“With that bullet you shot him and you shot me. Clyde how stupid can you be.” I sang along as I pulled up to a stop light and quickly pulled up the Bank of America app on my phone. I opened my account and my eyes went wide.
“What the-” I pursed my lips, closing and opening the app again but the balance stayed the same. $0.00.
“God, what is happening?” Panic shot up in my throat and I fumbled around with my phone, pausing my music.
“I swear to God,” I mumbled as a thought came into my head.
I pressed my foot hard into the gas as soon as the light turned green and got home as soon as possible. I ran up the steps and threw the apartment door open but Bea’s stuff was already gone.
“No, no, no, no.”
I ran into our room to find her clothes, shoes, everything she owned, packed up and gone.
I pulled out my phone and called Bea, waiting for her to pick up.
“I thought you didn't want to talk?” She said coolly, finally picking up.
I sat on the bed and bit the inside of my cheek to control my anger.
“Give me my goddamn money back.”
“I don't know what you’re talking about,” she responded sweetly.
“I know you took it and I need it back Beatrice. I don't know what I did to you but this is not how you get revenge.”
“Are you sure? You seem pretty mad and I’m pretty sure that’s how revenge works. Took you long enough to find out.”
“God, you exhaust me! What the hell, Bea? Why are you doing this?” I yelled at the phone, my hands shaking.
“Because you always leave me Alex! You leave me high and dry at home every single time you leave so if you don’t care about me why should I care about you?”
“I was following my dreams! God, you’re an idiot!”
“Says the guy with no money. Go follow your dreams back to New York, I’m sure you’ll make a bunch of money there.” She said in a mocking voice.
I sucked in a shaky breath and gripped the phone tightly, “You don't understand. I need that money.”
“Why? So you can act like some big, hot shot actor? Just let your mother die already, Alex! You’re wasting your precious money. She’s holding on by a thread.” She spat.
I screamed into the phone, sobs escaping as I gasped for a breath.
“I hate you!” I screamed, my voice going raw.
“How could you say that?” I asked, and Beatrice laughed.
“How could I say what? The truth?”
I took a sharp inhale, more sharp pieces of my heart stabbing at my lungs.
Except it wasn't goodbye. Not yet. Just a few more hours. I grabbed my keys off of the nightstand and plugged in my destination into the GPS. 10 minutes away.
A wave of anger and betrayal covered me and I felt bullet proof. Nothing was going to shoot me down. I was the one with the gun.
I pulled up to Beatrice’s parents house and used my elbow to shatter the window. I crawled through, my elbow dripping with blood. As I walked through the halls of the house it was like an out of body experience. I knew I was walking around and I could feel the glass breaking around my arm, yet I had no control over my thoughts. They were silent, but determined. There was no switching my decision.
“Beatrice,” I called and continued to prowl around the house. Bea emerged from one of the rooms and her eyes grew wide as she threw her hands up at the sight of me and backed into a nearby wall.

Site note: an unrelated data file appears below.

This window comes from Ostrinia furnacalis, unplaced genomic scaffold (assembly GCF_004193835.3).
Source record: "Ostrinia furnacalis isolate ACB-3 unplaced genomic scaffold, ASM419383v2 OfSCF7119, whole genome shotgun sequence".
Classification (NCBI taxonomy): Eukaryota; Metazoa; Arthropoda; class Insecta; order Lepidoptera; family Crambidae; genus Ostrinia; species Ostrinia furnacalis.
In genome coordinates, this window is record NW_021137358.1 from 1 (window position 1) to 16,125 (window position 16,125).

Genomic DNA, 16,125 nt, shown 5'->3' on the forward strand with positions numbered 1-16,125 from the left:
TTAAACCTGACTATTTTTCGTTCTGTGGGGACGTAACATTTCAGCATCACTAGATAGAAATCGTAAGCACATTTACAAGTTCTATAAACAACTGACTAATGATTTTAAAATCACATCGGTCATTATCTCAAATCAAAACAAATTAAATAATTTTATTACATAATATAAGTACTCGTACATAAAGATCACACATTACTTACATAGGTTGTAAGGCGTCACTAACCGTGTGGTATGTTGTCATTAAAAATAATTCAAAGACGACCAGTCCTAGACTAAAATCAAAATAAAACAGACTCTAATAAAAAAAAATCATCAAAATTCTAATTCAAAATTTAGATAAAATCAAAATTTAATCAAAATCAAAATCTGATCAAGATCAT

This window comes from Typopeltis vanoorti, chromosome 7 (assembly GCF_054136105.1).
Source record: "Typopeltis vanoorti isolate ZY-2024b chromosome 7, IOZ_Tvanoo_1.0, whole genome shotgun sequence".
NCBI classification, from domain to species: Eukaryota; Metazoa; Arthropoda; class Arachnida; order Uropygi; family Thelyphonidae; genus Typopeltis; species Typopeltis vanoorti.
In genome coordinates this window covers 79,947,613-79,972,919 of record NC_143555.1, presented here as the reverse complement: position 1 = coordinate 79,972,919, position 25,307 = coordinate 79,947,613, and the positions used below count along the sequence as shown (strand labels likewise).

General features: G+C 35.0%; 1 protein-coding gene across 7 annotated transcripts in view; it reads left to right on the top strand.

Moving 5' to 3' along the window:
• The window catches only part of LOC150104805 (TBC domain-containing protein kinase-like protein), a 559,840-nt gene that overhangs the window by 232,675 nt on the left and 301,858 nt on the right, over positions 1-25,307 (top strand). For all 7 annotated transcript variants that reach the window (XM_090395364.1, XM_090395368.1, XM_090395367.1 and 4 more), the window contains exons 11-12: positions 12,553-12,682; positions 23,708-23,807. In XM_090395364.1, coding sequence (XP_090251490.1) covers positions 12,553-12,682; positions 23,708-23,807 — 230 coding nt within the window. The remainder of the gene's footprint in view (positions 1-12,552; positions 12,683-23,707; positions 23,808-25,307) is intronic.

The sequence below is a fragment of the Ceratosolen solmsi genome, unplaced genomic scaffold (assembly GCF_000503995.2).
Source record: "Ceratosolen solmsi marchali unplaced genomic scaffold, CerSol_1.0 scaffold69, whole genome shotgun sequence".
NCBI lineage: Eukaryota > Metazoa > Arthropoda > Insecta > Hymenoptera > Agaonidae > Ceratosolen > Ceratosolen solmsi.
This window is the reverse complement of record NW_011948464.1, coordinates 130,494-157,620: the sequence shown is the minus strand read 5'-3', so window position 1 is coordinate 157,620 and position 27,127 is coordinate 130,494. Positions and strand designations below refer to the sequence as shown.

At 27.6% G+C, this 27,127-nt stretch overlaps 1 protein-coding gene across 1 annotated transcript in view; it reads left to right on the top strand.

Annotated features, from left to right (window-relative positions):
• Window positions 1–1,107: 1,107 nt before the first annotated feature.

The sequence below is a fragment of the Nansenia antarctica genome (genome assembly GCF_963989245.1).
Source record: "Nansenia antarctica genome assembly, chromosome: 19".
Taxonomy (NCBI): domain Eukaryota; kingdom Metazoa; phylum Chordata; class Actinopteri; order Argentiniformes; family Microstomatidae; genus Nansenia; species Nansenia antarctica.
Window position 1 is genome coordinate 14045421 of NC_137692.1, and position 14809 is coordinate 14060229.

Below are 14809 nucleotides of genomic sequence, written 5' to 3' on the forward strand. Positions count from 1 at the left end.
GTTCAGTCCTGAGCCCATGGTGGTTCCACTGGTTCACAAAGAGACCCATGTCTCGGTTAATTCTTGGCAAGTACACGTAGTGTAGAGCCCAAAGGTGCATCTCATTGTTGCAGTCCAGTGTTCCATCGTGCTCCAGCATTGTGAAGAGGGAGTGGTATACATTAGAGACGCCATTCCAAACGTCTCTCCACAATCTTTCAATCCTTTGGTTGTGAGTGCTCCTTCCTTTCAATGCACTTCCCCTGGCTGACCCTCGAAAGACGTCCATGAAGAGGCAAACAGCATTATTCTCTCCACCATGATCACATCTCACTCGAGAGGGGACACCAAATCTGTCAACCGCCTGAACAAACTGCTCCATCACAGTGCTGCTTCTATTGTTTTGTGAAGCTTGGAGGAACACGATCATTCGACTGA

“Hello, love.” I sneered.
“Alex wh- what are you doing here?”
“Oh, I thought it’d be easier to talk in person.” I smiled at Beatrice’s fear as her hands shook. Oh how the tables had turned.
“I forgot to tell you, didn't get the chance before you tore me apart. I got a part in Bonnie & Clyde.”
Beatrice nodded as tears silently dripped off her chin and onto the floor.
“Th-that’s great, Alex.”
“Mhm, I was so excited. And you know, there’s this one song in the musical and it has this little part that I’m particularly fond of.” I wiped some blood off my elbow and locked eyes with Beatrice.
“By tonight it will be over. When I strike the fatal blow. No way out, I gotta do this.” I sighed, “Don't you just love that, darling?”
Beatrice choked on her own words and I rubbed my thumb over the cold metal in my hand.
“You know why I love it? Because it feels so awfully true. After you’re used for three years and one of the only people you loved tells you that the other person you love so dearly is about to die, you just have to strike the fatal blow.” I cocked the gun and smiled at Beatrice, pushing down on the trigger. She screamed, grabbing her leg and falling to the floor. A laugh slipped out from my lips as she clutched her knee, looking up at me with red, bloodshot eyes.
“Is this how revenge works? I don't think I’m familiar, but you should know. You’ve been perfecting your revenge tactics for 3 years, haven't you? All because I’ve been traveling to New York to reach my dreams?” I crouched down next to her and pushed a strand of her hair behind her ear.
Beatrice’s eyes darted between me and the gun as I cocked it again with a shaky hand. Beatrice tried to scoot farther away from me, curled up in a little ball.
“You know what I feel right now, watching you bleed and in so much pain? Nothing.” I spat the last word at her.
“Because no matter what you say to fix it and slap a bandaid on it, I know how you truly feel. You see me and my mother as just two suitcases that you’re lugging around. But don't you ever forget that the money inside those suitcases? Mine. It’s my money,” I said, jabbing a finger at my chest.
“Alex, I’m sorry, ok? You can have your goddamn money back.”
I shook my head, standing up.
“You see, Beatrice, that’s the thing about you. Everything you do is about you. It’s all for your benefit. You’re not giving me my money back because you feel bad for me and my dying mom. You’re giving my money back because I have the gun and you’re the one bleeding out on the floor with no one to call for help.”
“I said I’ll give it back.” She cried out and I fired at her other leg to shut her up and she screamed in agony, falling onto her side.
“Why are you doing this, Alex?”
I squatted next to her and met her eyes, “It’s called method acting, sweetie.”
I stood up and aimed straight at her head.
“Goodbye, Beatrice. Forever this time.” And I pulled the trigger without hesitation. Beatrice slumped against the wall, her blood stained hands falling from her knees.
Broadway will come again another day, I thought as I pulled out my phone.
I dialed 911 with shaky hands and grabbed one of Beatrice’s cold, limp hands.
“Help, please.” I said through the phone.
“Can you tell me what’s going on?”
“It feels like the world is crashing. I feel like I can't control my thoughts.” The unsaid words that I hoped the operator was getting were left in the air.
“My-My girlfriend killed herself and, and I think I’m going insane.”